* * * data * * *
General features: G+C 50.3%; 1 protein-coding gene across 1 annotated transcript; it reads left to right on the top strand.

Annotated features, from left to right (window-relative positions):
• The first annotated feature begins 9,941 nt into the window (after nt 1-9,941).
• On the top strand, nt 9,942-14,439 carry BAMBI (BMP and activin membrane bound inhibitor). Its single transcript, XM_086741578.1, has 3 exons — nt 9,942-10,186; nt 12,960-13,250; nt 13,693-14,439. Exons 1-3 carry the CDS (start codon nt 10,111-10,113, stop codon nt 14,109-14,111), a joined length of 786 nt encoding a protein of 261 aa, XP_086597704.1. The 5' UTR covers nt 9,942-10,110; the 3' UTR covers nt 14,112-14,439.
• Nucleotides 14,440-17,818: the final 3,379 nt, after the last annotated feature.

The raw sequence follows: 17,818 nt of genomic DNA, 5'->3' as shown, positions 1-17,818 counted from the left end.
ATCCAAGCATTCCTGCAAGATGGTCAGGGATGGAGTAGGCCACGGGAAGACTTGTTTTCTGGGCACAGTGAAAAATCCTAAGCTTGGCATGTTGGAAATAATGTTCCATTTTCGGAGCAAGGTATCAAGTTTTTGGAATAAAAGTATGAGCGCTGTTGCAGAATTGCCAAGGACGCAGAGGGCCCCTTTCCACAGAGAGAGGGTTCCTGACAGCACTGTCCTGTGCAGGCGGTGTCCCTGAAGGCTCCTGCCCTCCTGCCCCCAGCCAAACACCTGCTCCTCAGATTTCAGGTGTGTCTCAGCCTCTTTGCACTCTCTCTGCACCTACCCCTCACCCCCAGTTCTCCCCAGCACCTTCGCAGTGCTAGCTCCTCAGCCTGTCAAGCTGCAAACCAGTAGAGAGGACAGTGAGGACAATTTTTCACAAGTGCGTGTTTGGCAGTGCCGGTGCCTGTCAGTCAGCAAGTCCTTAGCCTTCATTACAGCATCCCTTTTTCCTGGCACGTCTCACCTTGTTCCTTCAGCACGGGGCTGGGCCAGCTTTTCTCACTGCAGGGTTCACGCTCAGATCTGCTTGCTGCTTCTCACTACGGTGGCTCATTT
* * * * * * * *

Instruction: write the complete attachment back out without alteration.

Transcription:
General features: G+C 50.3%; 1 protein-coding gene across 1 annotated transcript; it reads left to right on the top strand.

Annotated features, from left to right (window-relative positions):
• The first annotated feature begins 9,941 nt into the window (after nt 1-9,941).
• On the top strand, nt 9,942-14,439 carry BAMBI (BMP and activin membrane bound inhibitor). Its single transcript, XM_086741578.1, has 3 exons — nt 9,942-10,186; nt 12,960-13,250; nt 13,693-14,439. Exons 1-3 carry the CDS (start codon nt 10,111-10,113, stop codon nt 14,109-14,111), a joined length of 786 nt encoding a protein of 261 aa, XP_086597704.1. The 5' UTR covers nt 9,942-10,110; the 3' UTR covers nt 14,112-14,439.
• Nucleotides 14,440-17,818: the final 3,379 nt, after the last annotated feature.

The raw sequence follows: 17,818 nt of genomic DNA, 5'->3' as shown, positions 1-17,818 counted from the left end.
ATCCAAGCATTCCTGCAAGATGGTCAGGGATGGAGTAGGCCACGGGAAGACTTGTTTTCTGGGCACAGTGAAAAATCCTAAGCTTGGCATGTTGGAAATAATGTTCCATTTTCGGAGCAAGGTATCAAGTTTTTGGAATAAAAGTATGAGCGCTGTTGCAGAATTGCCAAGGACGCAGAGGGCCCCTTTCCACAGAGAGAGGGTTCCTGACAGCACTGTCCTGTGCAGGCGGTGTCCCTGAAGGCTCCTGCCCTCCTGCCCCCAGCCAAACACCTGCTCCTCAGATTTCAGGTGTGTCTCAGCCTCTTTGCACTCTCTCTGCACCTACCCCTCACCCCCAGTTCTCCCCAGCACCTTCGCAGTGCTAGCTCCTCAGCCTGTCAAGCTGCAAACCAGTAGAGAGGACAGTGAGGACAATTTTTCACAAGTGCGTGTTTGGCAGTGCCGGTGCCTGTCAGTCAGCAAGTCCTTAGCCTTCATTACAGCATCCCTTTTTCCTGGCACGTCTCACCTTGTTCCTTCAGCACGGGGCTGGGCCAGCTTTTCTCACTGCAGGGTTCACGCTCAGATCTGCTTGCTGCTTCTCACTACGGTGGCTCATTT